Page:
Tears as Portland man who ‘nearly died five times’ in Covid-19 battle is discharged
HOSPITAL worker who battled coronavirus at Dorset County Hospital and nearly died five times has finally been released – leaving applause and tears in an emotional farewell from staff who treated him .
A fundraising campaign is now underway to buy a mobility scooter for Jamie Pritchard, due to the effects of Covid which left him with only 25% of lung capacity.
There has been a wave of wishes and donations made for the 49-year-old during his battle with Covid-19, with more than £ 2,000 raised so far.
Mr Pritchard, of Portland, was diagnosed with Covid on January 24 after going to hospital with chest pain and high respiratory rate.
His condition suddenly deteriorated and he was transferred to the hospital’s intensive care unit to improve his breathing and was eventually placed in a induced coma and on a ventilator.
Woman says husband could die in ‘complex’ coronavirus battle
His wife, Julie, also 49, has been ordered to “prepare for the worst” by doctors.
She said: “He needed maximum oxygen, so in the early hours of February 8, they decided that Jamie should be placed in a medically induced coma and was ventilated with a tube down his throat.
“On February 10, the doctor told me Jamie’s lungs were so bad he had seen patients with so much damage fail to cope, so prepare for the worst and let the family know and the friends.
“But his lungs started to respond to the treatment.”
After seeking advice from St Thomas’ Hospital in London, staff created a treatment plan for Mr Pritchard, who saw his condition start to improve and allow him to remove a ventilator.
Mr Pritchard underwent a tracheostomy to wean him off the sedation, but by that time his lungs were “damaged and severely scarred by Covid.” The pressure from the ventilator caused a hole to form in his lung, causing it to collapse and requiring life-saving surgery at Southampton General Hospital.
Ms Pritchard was told her husband might not even survive the trip from Dorchester to Southampton – let alone the operation itself.
She said: “I was told at this point that without this surgery he had less than a 50% chance of surviving and it was decreasing daily.
“If he had desaturated, he would have had a few minutes – not enough time for me to go upstairs and say goodbye.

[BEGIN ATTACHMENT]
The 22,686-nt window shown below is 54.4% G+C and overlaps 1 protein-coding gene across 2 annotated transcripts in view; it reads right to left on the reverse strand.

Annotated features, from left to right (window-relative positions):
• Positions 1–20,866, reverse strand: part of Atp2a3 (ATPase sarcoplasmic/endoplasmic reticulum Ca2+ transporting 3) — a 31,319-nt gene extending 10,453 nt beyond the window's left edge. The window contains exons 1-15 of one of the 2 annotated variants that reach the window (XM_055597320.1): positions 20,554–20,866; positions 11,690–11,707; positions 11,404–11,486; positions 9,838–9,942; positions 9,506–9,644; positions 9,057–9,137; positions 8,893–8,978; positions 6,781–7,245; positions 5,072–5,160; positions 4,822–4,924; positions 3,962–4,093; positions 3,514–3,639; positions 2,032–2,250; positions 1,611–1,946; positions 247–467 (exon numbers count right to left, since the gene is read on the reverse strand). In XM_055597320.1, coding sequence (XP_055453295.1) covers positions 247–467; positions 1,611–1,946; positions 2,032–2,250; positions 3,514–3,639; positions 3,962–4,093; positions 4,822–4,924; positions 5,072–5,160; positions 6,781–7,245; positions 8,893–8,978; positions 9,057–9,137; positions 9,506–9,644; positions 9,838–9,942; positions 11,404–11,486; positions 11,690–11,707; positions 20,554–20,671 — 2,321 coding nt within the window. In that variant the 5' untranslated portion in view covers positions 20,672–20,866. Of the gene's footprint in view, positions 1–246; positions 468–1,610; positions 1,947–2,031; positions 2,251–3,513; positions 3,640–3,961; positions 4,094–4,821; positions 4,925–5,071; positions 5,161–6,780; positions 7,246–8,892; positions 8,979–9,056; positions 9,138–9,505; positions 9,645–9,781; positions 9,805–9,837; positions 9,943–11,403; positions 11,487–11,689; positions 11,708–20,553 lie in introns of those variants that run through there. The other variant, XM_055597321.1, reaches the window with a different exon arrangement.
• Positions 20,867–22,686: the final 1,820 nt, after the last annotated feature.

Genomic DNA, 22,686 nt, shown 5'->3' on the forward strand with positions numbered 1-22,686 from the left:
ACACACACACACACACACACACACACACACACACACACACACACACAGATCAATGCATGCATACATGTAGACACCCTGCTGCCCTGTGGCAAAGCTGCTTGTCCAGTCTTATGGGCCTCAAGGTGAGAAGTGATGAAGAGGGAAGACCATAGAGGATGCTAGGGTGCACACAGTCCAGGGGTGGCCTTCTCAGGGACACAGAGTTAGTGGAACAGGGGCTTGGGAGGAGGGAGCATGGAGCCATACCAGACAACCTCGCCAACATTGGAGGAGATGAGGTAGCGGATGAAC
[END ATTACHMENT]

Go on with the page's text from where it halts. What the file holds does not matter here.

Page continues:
“I was told that there would be a risk he would not make the trip from Dorchester to Southampton and that if he did, he might not survive the operation. But he did both.
“This was the turning point in his trip, but his lungs are so damaged that he only has 25 percent of the combined lung capacity working, so he needs oxygen all the time.
“He’s at risk of getting holes in his lungs, which he’s done twice since the operation.
“He almost died five times – it was pretty bad”
Ms Pritchard said doctors told her the case was “the most complex Covid patient they’ve had in the southwest”.
“He almost died five times – it was pretty bad,” Pritchard added.
“People told us he might not survive this.”
It is hoped that his lungs will recover in time, but Jamie has also been placed on the waiting list for a double lung transplant.
He now needs help with simple daily tasks and his mobility is limited due to his difficulty in breathing.
“He needs a lot of help with tasks we all take for granted, but Jamie has adapted very well to his situation,” added Ms. Pritchard.
“I am so proud of him and to be able to call him my husband.
“I want to say a big thank you to the ICU staff and the Moreton service staff for supporting me and Jamie. We also want to thank friends and family for their love and support.”
Over £ 2,000 raised for popular former employee
A JustGiving page was set up by an employee of Doonans – where Mr. Pritchard previously worked – to support Mr. Pritchard and buy him a mobility scooter.
With an initial fundraising target of £ 800, the sum has already been surpassed with over £ 2,100 raised through around 100 donations.
Ms Pritchard called the donations and support “overwhelming” and revealed that she would buy two scooters to ensure her husband can still shop, visit his favorite local spots and more.
A spokesperson for Doonans said: “The response from the audience has been fantastic.
“We had so many offers to get people to buy his mobility scooter outright that we were overwhelmed by the generosity of people in Weymouth, Portland and Dorchester.”
To donate to fundraising, click on this link.